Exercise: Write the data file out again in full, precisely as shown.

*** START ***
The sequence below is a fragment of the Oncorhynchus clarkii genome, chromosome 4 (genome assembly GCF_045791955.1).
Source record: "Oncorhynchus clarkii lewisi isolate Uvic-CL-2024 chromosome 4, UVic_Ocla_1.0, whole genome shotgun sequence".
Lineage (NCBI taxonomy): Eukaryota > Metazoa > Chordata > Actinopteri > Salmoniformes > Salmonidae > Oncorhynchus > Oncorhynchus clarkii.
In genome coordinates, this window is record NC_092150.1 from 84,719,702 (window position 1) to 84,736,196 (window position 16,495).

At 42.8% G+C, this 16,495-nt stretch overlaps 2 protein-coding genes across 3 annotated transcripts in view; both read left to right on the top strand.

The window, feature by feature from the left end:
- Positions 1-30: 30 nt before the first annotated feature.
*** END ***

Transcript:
The sequence below is a fragment of the Oncorhynchus clarkii genome, chromosome 4 (genome assembly GCF_045791955.1).
Source record: "Oncorhynchus clarkii lewisi isolate Uvic-CL-2024 chromosome 4, UVic_Ocla_1.0, whole genome shotgun sequence".
Lineage (NCBI taxonomy): Eukaryota > Metazoa > Chordata > Actinopteri > Salmoniformes > Salmonidae > Oncorhynchus > Oncorhynchus clarkii.
In genome coordinates, this window is record NC_092150.1 from 84,719,702 (window position 1) to 84,736,196 (window position 16,495).

At 42.8% G+C, this 16,495-nt stretch overlaps 2 protein-coding genes across 3 annotated transcripts in view; both read left to right on the top strand.

The window, feature by feature from the left end:
- Positions 1-30: 30 nt before the first annotated feature.